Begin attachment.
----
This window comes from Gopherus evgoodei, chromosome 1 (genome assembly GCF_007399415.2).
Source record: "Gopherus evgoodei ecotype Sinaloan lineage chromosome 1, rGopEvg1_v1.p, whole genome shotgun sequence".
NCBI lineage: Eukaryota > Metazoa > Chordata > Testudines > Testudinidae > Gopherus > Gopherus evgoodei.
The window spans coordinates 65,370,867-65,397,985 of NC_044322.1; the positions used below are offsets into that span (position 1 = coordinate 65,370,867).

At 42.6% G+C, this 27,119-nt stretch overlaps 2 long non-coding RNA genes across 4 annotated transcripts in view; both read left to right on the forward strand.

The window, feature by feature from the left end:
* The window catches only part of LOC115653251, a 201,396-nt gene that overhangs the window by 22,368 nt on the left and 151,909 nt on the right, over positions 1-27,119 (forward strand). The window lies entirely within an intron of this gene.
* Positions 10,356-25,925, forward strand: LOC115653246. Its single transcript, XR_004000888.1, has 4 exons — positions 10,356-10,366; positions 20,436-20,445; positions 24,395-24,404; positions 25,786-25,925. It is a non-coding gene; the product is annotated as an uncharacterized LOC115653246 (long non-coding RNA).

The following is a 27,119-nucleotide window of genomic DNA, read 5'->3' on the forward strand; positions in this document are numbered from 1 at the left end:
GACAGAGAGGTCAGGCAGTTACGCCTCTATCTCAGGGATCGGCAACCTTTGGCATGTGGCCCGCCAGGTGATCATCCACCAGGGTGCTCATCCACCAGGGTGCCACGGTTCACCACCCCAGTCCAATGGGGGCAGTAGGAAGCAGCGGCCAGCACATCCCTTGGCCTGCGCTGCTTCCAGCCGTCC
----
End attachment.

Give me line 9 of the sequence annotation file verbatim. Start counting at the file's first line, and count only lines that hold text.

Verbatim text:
The following is a 27,119-nucleotide window of genomic DNA, read 5'->3' on the forward strand; positions in this document are numbered from 1 at the left end: